Earlier this week, David Armano posted a very interesting article to his Logic+Emotion Blog about the growing trend for major companies and events to utilize social media centers to measure and control social media activity that might impact them. Mr. Armano specifically mentions companies like Dell and Gatorade and the events like the 2012 Super Bowl that will all leverage this concept.
As an emergency manager, this process intrigued me as it was very similar to the coordination and management utilized in multi-agency coordination systems like emergency operations centers (EOC) or joint information centers (JIC). I would wager a guess that an average emergency manager already has some of his/her most significant challenges in the maintenance, upkeep, staffing, and training of EOCs, JICs and the like. So is even a possibility to start looking at centers to manage social media information in a disaster? Maybe not...
However, there are two realities that must be addressed:
1) Social media continues to grow in its use and complexity and routinely is impacting emergencies and disasters from all sorts of angles including information distribution and intelligence about the event. So if this is true, then...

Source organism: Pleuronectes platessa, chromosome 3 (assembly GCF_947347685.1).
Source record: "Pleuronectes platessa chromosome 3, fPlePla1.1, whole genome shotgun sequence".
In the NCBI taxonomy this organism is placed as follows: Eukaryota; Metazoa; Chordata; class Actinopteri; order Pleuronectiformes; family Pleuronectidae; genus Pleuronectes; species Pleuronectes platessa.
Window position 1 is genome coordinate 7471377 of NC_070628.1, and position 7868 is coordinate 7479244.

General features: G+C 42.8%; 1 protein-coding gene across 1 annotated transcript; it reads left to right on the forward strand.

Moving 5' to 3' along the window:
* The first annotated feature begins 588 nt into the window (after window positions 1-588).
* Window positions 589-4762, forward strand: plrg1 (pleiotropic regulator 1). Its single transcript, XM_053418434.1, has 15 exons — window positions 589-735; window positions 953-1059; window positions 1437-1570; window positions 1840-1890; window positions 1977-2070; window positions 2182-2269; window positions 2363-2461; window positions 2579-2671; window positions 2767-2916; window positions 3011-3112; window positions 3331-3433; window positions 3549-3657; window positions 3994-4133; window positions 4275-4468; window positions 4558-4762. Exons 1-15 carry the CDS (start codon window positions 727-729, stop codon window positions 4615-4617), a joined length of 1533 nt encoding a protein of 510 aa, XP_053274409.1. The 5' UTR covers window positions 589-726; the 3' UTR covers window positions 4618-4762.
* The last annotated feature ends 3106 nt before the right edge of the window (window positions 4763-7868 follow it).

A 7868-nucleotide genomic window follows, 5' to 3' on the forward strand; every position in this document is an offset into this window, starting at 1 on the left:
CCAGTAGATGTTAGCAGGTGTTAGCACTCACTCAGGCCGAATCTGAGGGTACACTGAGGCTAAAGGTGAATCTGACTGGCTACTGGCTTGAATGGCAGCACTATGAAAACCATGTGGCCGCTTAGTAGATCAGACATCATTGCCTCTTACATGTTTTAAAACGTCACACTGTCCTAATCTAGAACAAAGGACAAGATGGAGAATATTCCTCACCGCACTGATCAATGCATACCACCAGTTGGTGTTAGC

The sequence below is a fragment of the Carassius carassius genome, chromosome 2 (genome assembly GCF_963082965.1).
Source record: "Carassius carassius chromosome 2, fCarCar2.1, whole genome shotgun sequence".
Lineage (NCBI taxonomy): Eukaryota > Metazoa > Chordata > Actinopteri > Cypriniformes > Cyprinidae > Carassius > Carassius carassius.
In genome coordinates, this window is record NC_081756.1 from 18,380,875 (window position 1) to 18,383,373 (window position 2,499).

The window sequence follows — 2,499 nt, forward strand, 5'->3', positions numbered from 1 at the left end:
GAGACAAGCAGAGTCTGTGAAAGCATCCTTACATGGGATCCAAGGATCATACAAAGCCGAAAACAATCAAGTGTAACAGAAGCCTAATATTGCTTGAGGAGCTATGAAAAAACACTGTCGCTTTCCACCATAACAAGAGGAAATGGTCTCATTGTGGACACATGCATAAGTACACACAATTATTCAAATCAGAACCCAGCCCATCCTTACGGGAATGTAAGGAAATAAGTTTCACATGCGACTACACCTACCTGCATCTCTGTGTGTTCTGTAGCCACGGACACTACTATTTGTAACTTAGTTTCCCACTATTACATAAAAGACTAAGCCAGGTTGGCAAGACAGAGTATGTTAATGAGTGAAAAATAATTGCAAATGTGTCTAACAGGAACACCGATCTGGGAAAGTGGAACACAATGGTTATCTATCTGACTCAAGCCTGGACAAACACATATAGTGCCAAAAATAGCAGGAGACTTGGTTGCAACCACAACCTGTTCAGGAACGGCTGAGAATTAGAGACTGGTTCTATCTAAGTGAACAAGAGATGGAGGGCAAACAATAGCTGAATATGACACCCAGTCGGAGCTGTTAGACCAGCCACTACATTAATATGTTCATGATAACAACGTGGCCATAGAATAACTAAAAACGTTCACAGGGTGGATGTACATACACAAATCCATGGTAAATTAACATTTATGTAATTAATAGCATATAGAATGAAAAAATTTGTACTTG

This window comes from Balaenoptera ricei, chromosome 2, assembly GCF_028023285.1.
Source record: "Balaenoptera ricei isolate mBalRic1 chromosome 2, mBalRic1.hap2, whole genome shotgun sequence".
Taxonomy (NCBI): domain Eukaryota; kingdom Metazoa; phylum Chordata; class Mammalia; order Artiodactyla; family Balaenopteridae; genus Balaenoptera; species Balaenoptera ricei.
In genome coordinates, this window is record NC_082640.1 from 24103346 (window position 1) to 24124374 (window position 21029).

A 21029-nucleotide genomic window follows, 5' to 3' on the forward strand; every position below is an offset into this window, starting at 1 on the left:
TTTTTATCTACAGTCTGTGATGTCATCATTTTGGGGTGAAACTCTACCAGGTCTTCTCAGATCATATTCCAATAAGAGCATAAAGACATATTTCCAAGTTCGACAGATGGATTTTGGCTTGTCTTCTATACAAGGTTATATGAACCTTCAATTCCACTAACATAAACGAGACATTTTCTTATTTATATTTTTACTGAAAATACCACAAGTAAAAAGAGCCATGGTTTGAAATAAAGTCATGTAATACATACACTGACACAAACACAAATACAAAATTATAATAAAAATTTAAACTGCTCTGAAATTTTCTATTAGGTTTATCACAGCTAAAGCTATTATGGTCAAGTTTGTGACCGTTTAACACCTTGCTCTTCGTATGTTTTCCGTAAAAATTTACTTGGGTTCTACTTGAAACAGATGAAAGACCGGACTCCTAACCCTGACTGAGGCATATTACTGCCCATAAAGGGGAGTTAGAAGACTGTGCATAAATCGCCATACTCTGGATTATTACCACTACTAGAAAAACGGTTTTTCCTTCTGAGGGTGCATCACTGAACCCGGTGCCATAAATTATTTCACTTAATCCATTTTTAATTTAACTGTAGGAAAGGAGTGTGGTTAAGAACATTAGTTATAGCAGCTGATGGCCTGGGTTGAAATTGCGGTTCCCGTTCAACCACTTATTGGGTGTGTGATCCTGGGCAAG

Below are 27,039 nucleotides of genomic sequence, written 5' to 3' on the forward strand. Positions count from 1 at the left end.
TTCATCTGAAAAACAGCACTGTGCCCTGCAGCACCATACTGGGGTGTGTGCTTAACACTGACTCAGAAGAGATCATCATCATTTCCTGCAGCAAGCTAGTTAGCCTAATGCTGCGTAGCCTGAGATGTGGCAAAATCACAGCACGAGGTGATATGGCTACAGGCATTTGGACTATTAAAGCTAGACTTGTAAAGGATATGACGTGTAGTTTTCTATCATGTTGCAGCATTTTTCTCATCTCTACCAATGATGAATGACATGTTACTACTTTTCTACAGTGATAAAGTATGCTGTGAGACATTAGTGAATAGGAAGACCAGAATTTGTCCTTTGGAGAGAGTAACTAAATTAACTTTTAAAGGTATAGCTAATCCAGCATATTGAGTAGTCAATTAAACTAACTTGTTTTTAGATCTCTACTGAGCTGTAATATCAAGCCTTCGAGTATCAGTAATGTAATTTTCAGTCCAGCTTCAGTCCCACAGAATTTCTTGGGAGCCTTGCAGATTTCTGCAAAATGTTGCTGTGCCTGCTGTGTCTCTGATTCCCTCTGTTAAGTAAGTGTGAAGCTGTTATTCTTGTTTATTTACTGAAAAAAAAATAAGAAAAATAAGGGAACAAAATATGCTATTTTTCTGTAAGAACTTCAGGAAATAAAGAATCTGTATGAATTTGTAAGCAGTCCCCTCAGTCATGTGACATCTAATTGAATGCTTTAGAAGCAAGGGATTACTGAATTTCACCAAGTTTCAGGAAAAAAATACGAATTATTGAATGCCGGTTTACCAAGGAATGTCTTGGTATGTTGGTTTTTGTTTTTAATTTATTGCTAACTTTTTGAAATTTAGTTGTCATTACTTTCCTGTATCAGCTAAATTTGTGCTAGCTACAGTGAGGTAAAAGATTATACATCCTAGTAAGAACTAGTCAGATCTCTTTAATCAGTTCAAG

2) Social media has to be monitored and leveraged some way. Is it a special position(s) in the EOC or JIC? Are specialized individuals tasked with this assignment at an incident or in the EOC?
Mr. Armano doesn't provide the specific answer to the above question but does encourage the use of social media to focus on People, Process, and Platforms. These "3 Ps" will help any organization begin to break the complexity of social media into measurable and achievable parts. Using this type of format and structure could greatly improve the usability and management of social media by emergency managers before, during, and after a disaster.
According to a recent study by the University of Massachusetts at Dartmouth, Center for Marketing Research, Inc. 500 businesses are embracing Facebook and LinkedIn as the most popular and effective tools for fast-growing companies. Additionally, the survey identifies that corporate blogging has fallen over the last year with a general trending away from more mature tools (ex: blogs, message boards, online videos, and podcasting).
So what does this mean for emergency management....?